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The Rain Watcher by Tatiana de Rosnay: bookclub event recap

In the beginning, I insisted that I had good reasons to choose ‘The Rain Watcher’ even though I had intentionally not read any reviews, namely;

1. The author is Tatiana de Rosnay (known for Sarah’s Key)

2. A great title ‘The Rain Watcher’ which I found poetical

3. The topic and themes: A French-American family reunion in Paris, the flooding, the love of trees, a family reunion, and secrets to be revealed.

However, I pointed out that in the end, I did not think the book had held to these promises. How so?

Prompting discussion

I had added three questions into the ‘chat’ section of the zoom event, in order to prompt possible discussion.
– Each member of the family has a secret that is revealed throughout the story. What are these secrets? Do you think secrets should be revealed under the same circumstances?
– Linden: do you think that his ‘coming out’ would have been different in an American/Australian/ English family?
– Did you find the descriptions of the Seine flooding realistic?
– The invisible man of the book, Paul. What do we learn about him? What do you think of exposing him through the letters?

Member impressions

Members present gave their impressions of ‘The Rain Watcher’:
1. Elisabeth said she taught a course about French books and films and had had Sarah’s Key in its syllabus. She found this book ‘the Rain Watcher’ interesting for its themes but average and not flawless and that there were too many layers.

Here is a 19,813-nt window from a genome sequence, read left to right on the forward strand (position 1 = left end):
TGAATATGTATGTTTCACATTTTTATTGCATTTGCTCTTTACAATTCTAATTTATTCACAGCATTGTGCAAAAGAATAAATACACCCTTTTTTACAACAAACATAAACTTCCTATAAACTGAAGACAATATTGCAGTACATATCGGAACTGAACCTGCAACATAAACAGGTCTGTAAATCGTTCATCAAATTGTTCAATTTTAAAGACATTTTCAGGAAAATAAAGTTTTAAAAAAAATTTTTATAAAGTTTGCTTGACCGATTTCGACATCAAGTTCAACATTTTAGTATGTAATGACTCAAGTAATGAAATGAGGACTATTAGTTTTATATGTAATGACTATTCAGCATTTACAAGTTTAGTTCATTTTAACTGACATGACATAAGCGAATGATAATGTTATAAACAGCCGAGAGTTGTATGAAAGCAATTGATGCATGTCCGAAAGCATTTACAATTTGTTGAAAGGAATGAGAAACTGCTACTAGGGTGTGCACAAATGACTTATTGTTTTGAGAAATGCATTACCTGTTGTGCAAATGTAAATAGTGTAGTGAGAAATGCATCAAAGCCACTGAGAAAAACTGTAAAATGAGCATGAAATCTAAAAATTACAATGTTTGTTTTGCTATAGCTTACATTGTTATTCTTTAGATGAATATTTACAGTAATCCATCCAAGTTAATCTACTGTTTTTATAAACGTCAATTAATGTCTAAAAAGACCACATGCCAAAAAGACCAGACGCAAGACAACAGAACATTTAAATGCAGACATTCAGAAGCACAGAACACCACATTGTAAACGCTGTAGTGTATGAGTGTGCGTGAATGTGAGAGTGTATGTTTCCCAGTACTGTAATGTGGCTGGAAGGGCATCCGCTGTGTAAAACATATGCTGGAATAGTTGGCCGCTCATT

2. Sherrie is currently taking French lessons and as a student of French language and culture, she was very much interested but agreed the story was disappointing and it was not great literature.
3. Amy enjoyed a few things, like walking down the streets of Paris along with Linden as she is missing France very much. Also, she is a ‘tree person’. It was a quick read.
4. Susan found the book to be ok, and as a francophile she also enjoyed the Paris description of streets and setting, imagining herself in all the different places described. However, she found most elements of the story over the top, not believable.
5. Beverly has read several books by Tatiana de Rosnay and since she is a gardener and tree person enjoyed the parts played by nature. She thought the book had interesting dynamics.
6. Jane is a ‘new’ Francophile and compared it to Sarah’s Key in terms of drama.
7. Judy enjoyed the book despite its flaws (she could only get the audio version, so it was a first and different experience where she tried to not pay attention to the narrator’s voice) and she liked particularly the description of the trees.

One hour of lively discussion & varied perspectives

During the one-hour non-stop discussion we made many remarks:
In a way, and regarding the present situation, we found the book quite premonitory:
– the doctors overwhelmed,
– the transfer from one hospital to another due to the torrential rain and flooding,
– the impossibility to anticipate the turn of events and to leave Paris,
– the family stuck in Paris, all this looks like ‘déjà vu’ right now.